When the Factory Pilot’s came onto the market it harkened a new look in sports eyewear. That was in 1984. Give Oakley owner, Jim Jannard credit for designing a simple, protective and super light sport shades. Notably Greg LeMond, synonymous with the eighties with his three Tour wins was again the pioneer. Seems he called up Jannard to ask him if his shades came in various color lenses. That became Oakley’s stamp of approval. They were a hit.
The shades came in a cool protective soft sleeve in a black matte finish. Removable lenses for the changing light conditions. Along with the dark lens I bought a yellow lens for cloudy conditions. During the halcyon days of La Vie Claire at the 1985 Tour I marveled at how cool these things looked. LeMond introduced them. Canadian teammate, Steve Bauer wore them too as Panasonic’s Aussie, Phil Anderson. A mini invasion was on.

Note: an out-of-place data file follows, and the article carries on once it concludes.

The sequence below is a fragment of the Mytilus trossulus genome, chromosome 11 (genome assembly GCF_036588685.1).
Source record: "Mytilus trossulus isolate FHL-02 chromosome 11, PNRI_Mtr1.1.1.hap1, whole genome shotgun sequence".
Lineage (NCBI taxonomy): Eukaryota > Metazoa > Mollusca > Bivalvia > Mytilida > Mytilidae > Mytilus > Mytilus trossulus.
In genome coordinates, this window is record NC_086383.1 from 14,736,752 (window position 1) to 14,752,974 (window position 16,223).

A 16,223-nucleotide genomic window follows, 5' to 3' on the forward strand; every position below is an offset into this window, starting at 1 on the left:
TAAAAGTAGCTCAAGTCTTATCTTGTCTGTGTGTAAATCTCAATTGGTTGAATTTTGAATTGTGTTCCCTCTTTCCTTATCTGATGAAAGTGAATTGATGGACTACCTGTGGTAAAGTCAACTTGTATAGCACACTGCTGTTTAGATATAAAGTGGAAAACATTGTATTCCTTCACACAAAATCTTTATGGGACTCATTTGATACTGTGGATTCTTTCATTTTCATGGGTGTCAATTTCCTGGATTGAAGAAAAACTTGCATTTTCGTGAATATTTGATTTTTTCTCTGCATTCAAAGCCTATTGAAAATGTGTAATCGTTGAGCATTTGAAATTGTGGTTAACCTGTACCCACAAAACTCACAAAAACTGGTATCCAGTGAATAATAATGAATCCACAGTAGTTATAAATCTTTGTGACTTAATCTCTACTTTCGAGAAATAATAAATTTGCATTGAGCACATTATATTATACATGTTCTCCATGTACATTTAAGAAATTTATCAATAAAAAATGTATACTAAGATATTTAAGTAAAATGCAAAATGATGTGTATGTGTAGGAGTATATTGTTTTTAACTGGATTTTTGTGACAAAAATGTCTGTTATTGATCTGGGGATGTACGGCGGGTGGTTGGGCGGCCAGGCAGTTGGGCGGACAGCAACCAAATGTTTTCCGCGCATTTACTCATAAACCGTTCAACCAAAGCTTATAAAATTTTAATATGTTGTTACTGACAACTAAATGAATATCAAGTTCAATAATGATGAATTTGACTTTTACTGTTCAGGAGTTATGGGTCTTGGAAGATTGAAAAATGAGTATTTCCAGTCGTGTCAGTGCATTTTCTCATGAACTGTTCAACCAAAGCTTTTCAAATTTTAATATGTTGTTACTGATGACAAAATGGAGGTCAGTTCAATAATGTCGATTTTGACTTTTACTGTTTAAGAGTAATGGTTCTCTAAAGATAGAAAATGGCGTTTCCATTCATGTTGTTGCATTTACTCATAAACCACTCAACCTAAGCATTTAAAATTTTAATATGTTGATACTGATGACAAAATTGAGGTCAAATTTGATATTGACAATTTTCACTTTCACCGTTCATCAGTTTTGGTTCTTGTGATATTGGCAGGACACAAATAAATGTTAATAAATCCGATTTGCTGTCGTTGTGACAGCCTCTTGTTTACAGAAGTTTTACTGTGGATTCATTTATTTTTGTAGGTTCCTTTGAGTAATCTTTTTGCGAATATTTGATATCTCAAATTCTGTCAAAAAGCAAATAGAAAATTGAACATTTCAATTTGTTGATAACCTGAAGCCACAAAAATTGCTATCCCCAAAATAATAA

Before the Oakley’s the riders’ wore a majority of sunshades made from …glass. A safety concern was always there. If you crashed the glass would shatter and most likely cut you. On the other hand, plastic will not shatter and will provide that most important protective barrier.
Aussie Phil Anderson.
Even the Badger succumbed to the hardship of wearing his Raybans. On the run up into St. Etienne, Hinault fell and tore up his face fracturing his nose and blackened both eyes. He soon switched to the Oakley’s.
The American invasion actually started at the 1985 Giro where 7-Eleven was the first American team in a Grand Tour. The Oakley’s were introduced. They were new, cocky and brash very ultra cool.
Bauer (white jersey) & LeMond: part of the Oakley invasion.
With the advent of the Oakley Factory Pilot shades came a competitor from Italy. The equally fashionable Rudy Projects soon appeared on the cyclist’s face and …the plastic fantastic was on!
1986: A winner!
Eric Vanderaedan & Guido Bontempi were just a few of the European pros
to use the Factory Pilot's.